Free press campaigner headlines Loaves and Fishes fundraiser
Former Al Jazeera journalist Professor Peter Greste shared his incredible story of captivity and survival in a Cairo jail and how the power of a global community helped to secure his release
Spending 400 days in an Egyptian jail is enough to make anyone appreciate the simple pleasures in life – such as a feed of fresh fish and chips – and journalist/academic Professor Peter Greste was happy to tuck into the modest meal under the cavernous roof of the St John’s Anglican Cathedral for the annual Loaves and Fishes lunch.
Professor Greste was guest speaker for the event before a sell-out crowd of over 700 guests, with ABC TV Queensland’s main news presenter Matt Wordsworth doing a fine job as Master of Ceremonies.
Professor Greste set a record before the lunch even began, becoming the first guest speaker to arrive for a Loaves and Fishes lunch on a BMW sports motorbike, resplendent in leather jacket (although he quickly changed into a sports coat for the lunch!)
Professor Greste opened his 20-minute speech by telling the audience what a “bold move it was for the church to have a convicted terrorist as its guest speaker!”*
He held the audience captive as he recounted his own story of unjust captivity from the time he was arrested in his Cairo hotel room in December 2013 after a brief two-week stint working as a foreign correspondent for Al Jazeera reporting on Egyptian politics and the power struggle between the democratically elected, but banned, Muslim Brotherhood and the new regime.
“I hadn’t been there very long and I didn’t think my reports were controversial or subversive – it was what I’d call ‘vanilla journalism’,” said Greste, who also revealed a deep, dark secret – that he was dancing in his room with music from Australian station Triple J playing on his laptop when police knocked at his door!
Guests at the lunch included Archbishop The Most Rev’d Dr Phillip Aspinall, new Deputy Lord Mayor Cr Krista Adams, Supreme Court Justice Debra Mullins and husband Pat Mullins (Partner at Mullins Lawyers), Hutchinson Builders chairman Scott Hutchinson, long-time inland rail campaigner Everald Compton and Leadership HQ CEO Sonia McDonald.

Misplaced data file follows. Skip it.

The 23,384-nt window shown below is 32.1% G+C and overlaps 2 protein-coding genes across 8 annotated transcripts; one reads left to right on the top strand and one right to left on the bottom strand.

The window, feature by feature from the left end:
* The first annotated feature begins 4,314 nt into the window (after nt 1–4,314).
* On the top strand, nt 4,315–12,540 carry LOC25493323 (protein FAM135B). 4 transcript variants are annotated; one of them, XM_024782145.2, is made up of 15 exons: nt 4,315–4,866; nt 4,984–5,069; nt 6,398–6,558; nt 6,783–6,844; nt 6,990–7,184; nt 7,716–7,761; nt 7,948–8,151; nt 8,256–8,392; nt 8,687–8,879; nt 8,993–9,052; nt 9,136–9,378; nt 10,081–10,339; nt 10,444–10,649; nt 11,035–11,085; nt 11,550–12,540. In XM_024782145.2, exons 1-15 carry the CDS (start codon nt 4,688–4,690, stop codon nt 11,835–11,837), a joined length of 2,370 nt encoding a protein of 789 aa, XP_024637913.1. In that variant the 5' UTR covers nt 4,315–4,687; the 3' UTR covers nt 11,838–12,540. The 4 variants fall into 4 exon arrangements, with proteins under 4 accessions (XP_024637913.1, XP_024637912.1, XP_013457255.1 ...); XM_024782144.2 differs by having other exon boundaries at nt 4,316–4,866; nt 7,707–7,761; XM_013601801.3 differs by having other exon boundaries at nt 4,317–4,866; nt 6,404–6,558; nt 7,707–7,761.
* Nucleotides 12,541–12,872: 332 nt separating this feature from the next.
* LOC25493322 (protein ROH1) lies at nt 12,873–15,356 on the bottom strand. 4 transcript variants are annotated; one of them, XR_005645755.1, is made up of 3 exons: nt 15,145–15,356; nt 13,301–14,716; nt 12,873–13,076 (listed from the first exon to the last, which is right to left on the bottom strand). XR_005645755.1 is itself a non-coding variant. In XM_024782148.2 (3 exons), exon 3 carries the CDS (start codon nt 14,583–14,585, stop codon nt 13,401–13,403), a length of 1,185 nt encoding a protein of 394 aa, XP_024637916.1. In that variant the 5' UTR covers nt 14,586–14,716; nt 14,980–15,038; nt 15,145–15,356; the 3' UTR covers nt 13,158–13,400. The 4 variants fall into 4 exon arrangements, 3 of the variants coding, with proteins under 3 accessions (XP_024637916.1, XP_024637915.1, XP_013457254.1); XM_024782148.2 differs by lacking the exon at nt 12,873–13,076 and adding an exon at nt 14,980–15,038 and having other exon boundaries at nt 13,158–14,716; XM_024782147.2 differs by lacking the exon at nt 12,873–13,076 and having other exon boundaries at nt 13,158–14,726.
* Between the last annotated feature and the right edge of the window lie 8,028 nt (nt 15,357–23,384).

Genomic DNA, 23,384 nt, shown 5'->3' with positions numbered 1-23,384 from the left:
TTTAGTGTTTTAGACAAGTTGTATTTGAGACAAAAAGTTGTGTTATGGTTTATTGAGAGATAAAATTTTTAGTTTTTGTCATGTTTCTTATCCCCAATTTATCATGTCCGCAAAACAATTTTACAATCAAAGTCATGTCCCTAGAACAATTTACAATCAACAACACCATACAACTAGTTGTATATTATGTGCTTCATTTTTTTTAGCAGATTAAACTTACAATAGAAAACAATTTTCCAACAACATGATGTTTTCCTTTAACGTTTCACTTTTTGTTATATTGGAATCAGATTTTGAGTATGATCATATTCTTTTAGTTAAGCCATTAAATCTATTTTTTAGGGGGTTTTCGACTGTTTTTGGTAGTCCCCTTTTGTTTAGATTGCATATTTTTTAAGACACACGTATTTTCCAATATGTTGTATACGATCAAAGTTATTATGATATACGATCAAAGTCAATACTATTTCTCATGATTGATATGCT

The Loaves and Fishes lunch is now in its 26th year and event host Anglican Dean of Brisbane The Very Rev’d Dr Peter Catt chooses a different charity partner each year. This year’s beneficiary was Hummingbird House, Queensland’s only children’s hospice which provides end-of-life care for children with life-limiting conditions.
Hummingbird House was the vision of Brisbane philanthropists Gabrielle and Paul Quilliam, who, after fostering a child affected by a life-limiting condition, made it their mission to build Hummingbird House, on Brisbane’s north side.
It has since grown and evolved to become the shared vision of thousands of families and supporters across Queensland. Hummingbird House General Manager Dr Fiona Hawthorne shared stories of sadness and joy with the lunchtime guests and how her dedicated team provided short break stays, family support services, creative therapies and end-of-life care – along with lasting memories for families of the ill children.
Professor Greste recounted how a global community harnessed its outrage and support for the common cause of his release and urged the lunch attendees to use their community mindedness to support the Hummingbird House charity to help sick children. His message seemed to resonate with around $65,000 raised at the luncheon.
He continues to keep a close watch on political and human rights events in Egypt – recently campaigning actively for the release of Brisbane father Hazem Hamouda who spent 433 days incarcerated in the same jail – Tora Prison – where Greste himself was jailed. Hamouda was arrested upon arrival in Egypt in 2018 and returned home on 5 April this year.
Greste has also played a part in the recent release of other foreign correspondents and is a director of the newly-formed Alliance for Journalists’ Freedom.
* Peter Greste was accused by the Egyptian Government of aiding the banned Muslim Brotherhood (which had been elected to power and was later ousted in a military coup by the government which labelled them a terrorist organisation).Jump to next article